The Dead Zone (film)

From Wikipedia, the free encyclopedia
Jump to: navigation, search
The Dead Zone
The Dead Zone.jpg
Theatrical poster
Directed by David Cronenberg
Produced by Debra Hill
Dino De Laurentiis (uncredited)
Written by Jeffrey Boam
Based on The Dead Zone 
by Stephen King
Starring Christopher Walken
Brooke Adams
Tom Skerritt
Herbert Lom
Anthony Zerbe
Colleen Dewhurst
Martin Sheen
Music by Michael Kamen
Cinematography Mark Irwin
Editing by Ronald Sanders
Studio Lorimar Productions
Dino De Laurentiis Company
Distributed by Paramount Pictures
(USA & Canada)
De Laurentiis Entertainment Group
Release dates October 21, 1983
Running time 103 minutes
Country United States
Language English
Budget $10,000,000 (estimated)
Box office $20,766,616 (Domestic)

The Dead Zone is a 1983 American horror thriller film based on the Stephen King novel of the same name. Directed by David Cronenberg, the film stars Christopher Walken, Martin Sheen, Brooke Adams, Herbert Lom and Tom Skerritt.

The plot revolves around a schoolteacher, Johnny Smith (Walken), who awakens from a coma to find he has psychic powers. It became the basis for a television series of the same name in the early 2000s, starring Anthony Michael Hall.


In the town of Castle Rock, Maine, Johnny Smith (Christopher Walken), a young schoolteacher, is in love with his colleague Sarah Bracknell (Brooke Adams). After having a headache following a ride on a roller-coaster, Johnny politely declines when Sarah asks if he wants to spend the night with her.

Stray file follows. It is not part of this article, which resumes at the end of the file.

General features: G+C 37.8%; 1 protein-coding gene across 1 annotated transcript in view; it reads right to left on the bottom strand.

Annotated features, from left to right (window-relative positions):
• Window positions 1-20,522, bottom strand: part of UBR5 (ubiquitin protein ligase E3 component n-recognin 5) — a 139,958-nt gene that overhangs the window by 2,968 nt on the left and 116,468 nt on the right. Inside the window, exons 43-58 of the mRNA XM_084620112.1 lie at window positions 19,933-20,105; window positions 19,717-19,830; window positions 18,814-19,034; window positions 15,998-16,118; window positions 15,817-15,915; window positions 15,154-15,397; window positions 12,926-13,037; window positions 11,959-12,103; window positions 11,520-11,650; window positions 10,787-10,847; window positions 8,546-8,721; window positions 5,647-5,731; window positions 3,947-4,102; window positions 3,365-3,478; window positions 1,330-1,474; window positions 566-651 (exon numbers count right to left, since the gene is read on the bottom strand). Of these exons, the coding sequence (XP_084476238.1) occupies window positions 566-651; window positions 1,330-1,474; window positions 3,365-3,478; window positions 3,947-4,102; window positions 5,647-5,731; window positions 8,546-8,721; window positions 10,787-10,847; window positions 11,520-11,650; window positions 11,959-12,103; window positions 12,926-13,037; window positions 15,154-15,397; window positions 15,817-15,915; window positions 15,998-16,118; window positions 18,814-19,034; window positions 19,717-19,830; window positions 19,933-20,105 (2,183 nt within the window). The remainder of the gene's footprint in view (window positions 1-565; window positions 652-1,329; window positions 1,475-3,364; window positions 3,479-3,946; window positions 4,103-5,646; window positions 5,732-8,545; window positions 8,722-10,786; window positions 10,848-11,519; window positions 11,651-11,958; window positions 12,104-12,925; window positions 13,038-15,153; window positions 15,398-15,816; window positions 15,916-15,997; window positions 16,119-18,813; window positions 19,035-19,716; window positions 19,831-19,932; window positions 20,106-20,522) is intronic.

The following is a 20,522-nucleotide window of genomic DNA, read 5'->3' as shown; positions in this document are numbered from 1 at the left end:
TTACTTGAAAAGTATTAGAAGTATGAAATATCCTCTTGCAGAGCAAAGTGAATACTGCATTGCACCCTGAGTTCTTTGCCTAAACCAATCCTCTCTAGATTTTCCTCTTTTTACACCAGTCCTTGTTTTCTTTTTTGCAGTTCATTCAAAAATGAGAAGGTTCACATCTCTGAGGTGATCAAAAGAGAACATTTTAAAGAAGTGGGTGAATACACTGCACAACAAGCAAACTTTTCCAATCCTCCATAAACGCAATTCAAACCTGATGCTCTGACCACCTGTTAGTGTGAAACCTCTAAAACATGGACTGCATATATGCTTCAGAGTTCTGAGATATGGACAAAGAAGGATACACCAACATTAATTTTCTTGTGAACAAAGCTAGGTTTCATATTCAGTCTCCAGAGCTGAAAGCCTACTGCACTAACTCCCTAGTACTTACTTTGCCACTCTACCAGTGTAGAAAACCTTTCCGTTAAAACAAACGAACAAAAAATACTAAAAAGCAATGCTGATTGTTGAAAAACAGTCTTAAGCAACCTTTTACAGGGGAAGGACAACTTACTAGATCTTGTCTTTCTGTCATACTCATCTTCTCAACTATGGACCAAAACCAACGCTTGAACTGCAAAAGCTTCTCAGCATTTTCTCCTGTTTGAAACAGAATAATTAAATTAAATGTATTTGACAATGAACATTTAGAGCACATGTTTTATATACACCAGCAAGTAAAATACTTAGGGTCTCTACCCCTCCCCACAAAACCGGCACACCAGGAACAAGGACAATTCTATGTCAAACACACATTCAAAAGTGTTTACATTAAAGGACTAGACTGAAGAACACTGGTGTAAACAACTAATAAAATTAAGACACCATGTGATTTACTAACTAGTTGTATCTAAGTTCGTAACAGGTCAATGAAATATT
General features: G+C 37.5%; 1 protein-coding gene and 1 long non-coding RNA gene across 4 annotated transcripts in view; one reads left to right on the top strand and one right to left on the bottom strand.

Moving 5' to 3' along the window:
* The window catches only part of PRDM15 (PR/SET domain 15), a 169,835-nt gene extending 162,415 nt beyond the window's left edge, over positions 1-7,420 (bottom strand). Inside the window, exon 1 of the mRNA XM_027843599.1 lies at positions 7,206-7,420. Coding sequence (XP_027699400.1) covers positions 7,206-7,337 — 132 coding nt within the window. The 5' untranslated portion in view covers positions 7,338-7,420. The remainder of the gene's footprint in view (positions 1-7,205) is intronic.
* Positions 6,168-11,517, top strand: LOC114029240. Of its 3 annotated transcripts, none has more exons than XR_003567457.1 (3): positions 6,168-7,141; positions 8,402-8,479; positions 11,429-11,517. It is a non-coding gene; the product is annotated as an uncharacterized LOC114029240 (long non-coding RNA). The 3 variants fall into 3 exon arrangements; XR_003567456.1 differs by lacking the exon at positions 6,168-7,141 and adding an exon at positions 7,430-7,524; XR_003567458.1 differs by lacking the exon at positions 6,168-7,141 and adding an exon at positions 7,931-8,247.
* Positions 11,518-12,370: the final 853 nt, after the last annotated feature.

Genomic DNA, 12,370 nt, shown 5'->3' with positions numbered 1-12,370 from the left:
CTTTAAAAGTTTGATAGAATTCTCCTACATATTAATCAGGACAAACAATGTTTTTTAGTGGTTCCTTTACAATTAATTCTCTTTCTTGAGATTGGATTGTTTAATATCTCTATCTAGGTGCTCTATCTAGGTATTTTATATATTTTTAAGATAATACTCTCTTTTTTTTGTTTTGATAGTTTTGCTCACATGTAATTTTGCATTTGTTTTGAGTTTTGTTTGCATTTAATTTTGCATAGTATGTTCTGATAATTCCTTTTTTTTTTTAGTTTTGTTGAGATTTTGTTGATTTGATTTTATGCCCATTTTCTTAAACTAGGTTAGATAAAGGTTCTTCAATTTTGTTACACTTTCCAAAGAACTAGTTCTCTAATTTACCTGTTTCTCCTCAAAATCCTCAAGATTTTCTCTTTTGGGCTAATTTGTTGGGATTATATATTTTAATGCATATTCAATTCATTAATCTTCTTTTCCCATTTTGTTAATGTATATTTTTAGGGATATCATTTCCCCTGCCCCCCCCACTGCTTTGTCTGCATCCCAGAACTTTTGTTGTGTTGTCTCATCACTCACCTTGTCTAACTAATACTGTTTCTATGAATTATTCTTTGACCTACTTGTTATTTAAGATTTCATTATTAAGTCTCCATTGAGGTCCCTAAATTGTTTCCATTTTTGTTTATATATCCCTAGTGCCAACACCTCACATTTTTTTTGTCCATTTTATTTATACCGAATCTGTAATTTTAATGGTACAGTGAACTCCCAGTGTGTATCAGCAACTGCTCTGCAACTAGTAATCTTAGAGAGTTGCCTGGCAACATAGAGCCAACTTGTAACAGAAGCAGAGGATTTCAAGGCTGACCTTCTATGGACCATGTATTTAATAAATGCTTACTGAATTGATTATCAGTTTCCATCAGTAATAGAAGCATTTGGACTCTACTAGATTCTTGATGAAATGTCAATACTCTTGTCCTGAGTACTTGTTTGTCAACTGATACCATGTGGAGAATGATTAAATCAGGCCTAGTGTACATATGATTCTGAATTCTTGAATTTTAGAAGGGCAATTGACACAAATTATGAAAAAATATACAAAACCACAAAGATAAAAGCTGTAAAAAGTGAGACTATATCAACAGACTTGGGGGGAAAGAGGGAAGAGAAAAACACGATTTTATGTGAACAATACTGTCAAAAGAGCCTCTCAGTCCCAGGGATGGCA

As he drives home through stormy weather, Johnny has a car accident that leaves him in a coma. He awakens under the care of neurologist Dr. Sam Weizak (Herbert Lom) and finds that five years have passed and that Sarah has married and had a child.

Johnny also discovers that he now has the psychic ability to learn a person's secrets (past, present, future) through physical contact with them. As he touches a nurse's hand, he has a vision of her daughter trapped in a fire. He also sees that Weizak's mother, long thought to have died during World War II, is still alive.

As news of his "gift" spreads, Johnny is asked by a sheriff (Tom Skerritt) for help with a series of murders, but he wants to be left alone and therefore declines. Sarah visits with her infant son and the two make love. Having a change of heart, Johnny agrees to help the sheriff and through a vision at the crime scene, he discovers that the sheriff's own deputy is committing the murders. Before they can arrest him, the deputy commits suicide. Johnny is then shot by the man's mother.

A disillusioned Johnny, now barely able to walk, moves away and attempts to live a more isolated life. He takes on tutoring jobs for school children, working from home until a wealthy man named Roger Stuart (Anthony Zerbe) implores him to come visit his son. Johnny and the boy, Chris, quickly form a friendship but, after seeing a vision of a boy falling through a pond's ice during a hockey game, Johnny warns Stuart not to let the boy go. Stuart ignores him, but Chris believes him and stays home. Two boys die during the trip, proving Johnny right. Johnny then realizes he has a "dead zone" in his visions, where he can actually change the future.